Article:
I think Sai Paranjpye is another terribly underrated director. Her work in Chashme Buddoor was phenomenal. The way she captured the mindset of young men, of the youth in the 1980s, was amazing, especially since she is a female director. If anyone but she had directed Katha, they would have cast Naseer (Naseeruddin Shah) in the grey role and the innocent-looking Farooq Shaikh as the good guy. But Paranjpye had the vision to do it the other way around. And she pulled it off. Hats off to her! What a film Katha was! And both, this film and Chashme Buddoor had a lot of great songs. Kahan se aaye badra in Chashme Buddoor is such a good song.
He too has given our cinema some really great films. His film Teesri Kasam was fabulous and yet we don’t really know very much about Basu Bhattacharya. His other films like Aavishkar and Anubhav are classic movies, which were the art films of that time. One of his last films, Aastha: In The Prison Of Spring, is another example of the beautiful movies he has made. It was a very good film.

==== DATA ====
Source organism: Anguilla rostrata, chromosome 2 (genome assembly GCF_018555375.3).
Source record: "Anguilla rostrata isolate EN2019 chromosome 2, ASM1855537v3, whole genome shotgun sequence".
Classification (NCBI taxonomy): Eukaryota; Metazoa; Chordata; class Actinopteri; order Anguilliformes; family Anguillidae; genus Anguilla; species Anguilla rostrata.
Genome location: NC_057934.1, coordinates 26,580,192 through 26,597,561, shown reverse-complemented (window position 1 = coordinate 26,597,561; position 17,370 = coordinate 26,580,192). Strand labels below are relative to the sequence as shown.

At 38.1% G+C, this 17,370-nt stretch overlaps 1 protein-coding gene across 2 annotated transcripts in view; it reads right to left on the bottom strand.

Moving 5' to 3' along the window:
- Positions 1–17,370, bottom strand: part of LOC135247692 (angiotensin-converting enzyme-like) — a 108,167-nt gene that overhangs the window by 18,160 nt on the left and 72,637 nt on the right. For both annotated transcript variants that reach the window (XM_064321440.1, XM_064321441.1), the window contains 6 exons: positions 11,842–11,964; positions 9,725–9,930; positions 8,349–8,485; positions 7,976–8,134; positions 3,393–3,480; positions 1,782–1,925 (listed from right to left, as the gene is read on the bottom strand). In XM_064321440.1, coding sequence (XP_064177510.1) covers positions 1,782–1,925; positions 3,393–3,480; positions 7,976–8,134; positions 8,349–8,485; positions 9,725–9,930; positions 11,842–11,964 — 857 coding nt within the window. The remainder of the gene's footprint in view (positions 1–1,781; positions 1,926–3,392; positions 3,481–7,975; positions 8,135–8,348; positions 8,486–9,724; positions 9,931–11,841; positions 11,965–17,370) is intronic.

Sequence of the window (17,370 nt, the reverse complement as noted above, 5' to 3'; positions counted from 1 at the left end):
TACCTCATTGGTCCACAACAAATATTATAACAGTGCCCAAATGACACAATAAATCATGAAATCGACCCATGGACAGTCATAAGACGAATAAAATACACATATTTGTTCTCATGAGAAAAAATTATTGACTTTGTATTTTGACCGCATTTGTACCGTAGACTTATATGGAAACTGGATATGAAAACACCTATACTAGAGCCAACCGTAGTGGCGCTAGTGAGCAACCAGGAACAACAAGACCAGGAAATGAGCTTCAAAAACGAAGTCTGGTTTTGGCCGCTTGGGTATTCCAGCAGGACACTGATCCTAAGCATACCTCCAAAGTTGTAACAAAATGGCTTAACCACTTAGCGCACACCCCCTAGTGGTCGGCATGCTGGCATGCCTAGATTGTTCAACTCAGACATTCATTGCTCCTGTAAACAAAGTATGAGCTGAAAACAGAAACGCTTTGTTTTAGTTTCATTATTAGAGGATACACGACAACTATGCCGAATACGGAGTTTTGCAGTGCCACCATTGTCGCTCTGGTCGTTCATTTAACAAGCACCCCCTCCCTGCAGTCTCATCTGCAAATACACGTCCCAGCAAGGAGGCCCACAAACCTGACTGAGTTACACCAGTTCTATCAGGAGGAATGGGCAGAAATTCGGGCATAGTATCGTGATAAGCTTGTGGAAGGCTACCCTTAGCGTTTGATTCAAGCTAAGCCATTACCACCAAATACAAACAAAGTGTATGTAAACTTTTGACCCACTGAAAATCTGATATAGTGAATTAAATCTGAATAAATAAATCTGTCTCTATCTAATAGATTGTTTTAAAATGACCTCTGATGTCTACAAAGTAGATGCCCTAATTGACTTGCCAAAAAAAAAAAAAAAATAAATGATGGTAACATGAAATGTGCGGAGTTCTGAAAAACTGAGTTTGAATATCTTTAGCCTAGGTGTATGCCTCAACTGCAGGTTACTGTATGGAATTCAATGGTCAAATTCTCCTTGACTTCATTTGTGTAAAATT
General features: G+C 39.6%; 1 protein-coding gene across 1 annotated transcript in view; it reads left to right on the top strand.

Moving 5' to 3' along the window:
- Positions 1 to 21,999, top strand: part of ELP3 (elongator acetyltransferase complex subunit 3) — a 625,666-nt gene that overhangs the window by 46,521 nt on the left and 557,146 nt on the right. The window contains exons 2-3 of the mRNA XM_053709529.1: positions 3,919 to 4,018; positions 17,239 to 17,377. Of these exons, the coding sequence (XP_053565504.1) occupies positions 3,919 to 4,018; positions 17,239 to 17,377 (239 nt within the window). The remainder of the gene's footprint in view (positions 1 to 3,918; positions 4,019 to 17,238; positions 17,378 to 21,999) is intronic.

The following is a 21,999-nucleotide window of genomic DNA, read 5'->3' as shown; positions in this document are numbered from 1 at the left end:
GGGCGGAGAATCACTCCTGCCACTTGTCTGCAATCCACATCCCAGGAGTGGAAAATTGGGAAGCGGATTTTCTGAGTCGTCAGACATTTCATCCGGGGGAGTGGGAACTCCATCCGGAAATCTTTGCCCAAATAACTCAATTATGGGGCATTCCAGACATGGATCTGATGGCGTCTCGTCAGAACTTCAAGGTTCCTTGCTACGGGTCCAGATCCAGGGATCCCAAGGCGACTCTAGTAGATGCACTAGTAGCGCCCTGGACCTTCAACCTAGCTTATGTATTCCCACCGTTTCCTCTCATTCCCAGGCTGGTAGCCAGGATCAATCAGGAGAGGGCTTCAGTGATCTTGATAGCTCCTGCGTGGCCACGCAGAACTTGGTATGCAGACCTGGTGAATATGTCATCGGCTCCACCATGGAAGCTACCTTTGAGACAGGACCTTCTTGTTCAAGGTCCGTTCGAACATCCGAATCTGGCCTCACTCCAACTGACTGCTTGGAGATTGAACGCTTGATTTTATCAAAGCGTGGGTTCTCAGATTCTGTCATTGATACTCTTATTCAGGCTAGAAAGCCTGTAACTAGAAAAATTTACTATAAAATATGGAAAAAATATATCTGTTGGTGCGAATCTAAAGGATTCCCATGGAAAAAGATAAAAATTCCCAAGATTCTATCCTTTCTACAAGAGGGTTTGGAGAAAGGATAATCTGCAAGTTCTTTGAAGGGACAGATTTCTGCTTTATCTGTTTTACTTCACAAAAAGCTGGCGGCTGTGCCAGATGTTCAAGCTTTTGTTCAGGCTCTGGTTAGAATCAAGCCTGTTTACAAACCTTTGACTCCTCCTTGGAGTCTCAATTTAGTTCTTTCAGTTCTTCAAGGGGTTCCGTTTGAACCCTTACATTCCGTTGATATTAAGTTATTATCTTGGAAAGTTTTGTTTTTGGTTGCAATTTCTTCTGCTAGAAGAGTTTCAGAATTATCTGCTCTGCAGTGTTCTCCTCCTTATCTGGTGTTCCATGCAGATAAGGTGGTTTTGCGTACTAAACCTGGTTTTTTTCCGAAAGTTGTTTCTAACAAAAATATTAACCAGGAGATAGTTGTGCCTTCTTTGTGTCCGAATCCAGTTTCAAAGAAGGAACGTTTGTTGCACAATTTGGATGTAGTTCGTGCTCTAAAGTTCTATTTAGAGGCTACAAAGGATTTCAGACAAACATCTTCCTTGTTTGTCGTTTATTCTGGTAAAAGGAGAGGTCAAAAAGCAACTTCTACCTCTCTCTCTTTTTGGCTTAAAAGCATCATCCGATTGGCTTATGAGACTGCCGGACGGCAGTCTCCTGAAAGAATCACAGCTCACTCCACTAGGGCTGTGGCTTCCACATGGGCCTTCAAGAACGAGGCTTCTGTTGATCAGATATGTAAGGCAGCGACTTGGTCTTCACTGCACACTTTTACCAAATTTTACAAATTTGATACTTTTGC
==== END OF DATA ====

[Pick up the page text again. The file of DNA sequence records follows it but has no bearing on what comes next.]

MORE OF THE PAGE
He was a director who was at par with Hrishikesh Mukherjee but Basu Chatterjee did not get the kind of recognition the Hrishida received. Although he was quite well-known in his time, people today only remember Hrishikesh Mukherjee. So many of his films have been classics, like Rajnigandha. Kya film thi woh… Rajnigandha phool tumhare. Then there was Chhoti Si Baat, which is one of my favourite films, and Khatta Meetha. What films he used to make back then!
Raj N Sippy
He was a commercial director and made Satte Pe Satta, which was great. But I still remember his first film, Inkaar. I was a kid when I watched that film and it was the first time I saw a wide shot being taken. Of course, I didn’t understand it back then but the way he shot that scene, where a man with long fingers was dialing the phone, was amazing. Aur abhi waale phone nahi, uss zamaane ke phone jismein number ghumaane padte the. But he had taken a close shot with a wide lens. It was such fabulous work.
- Vishal Bhardwaj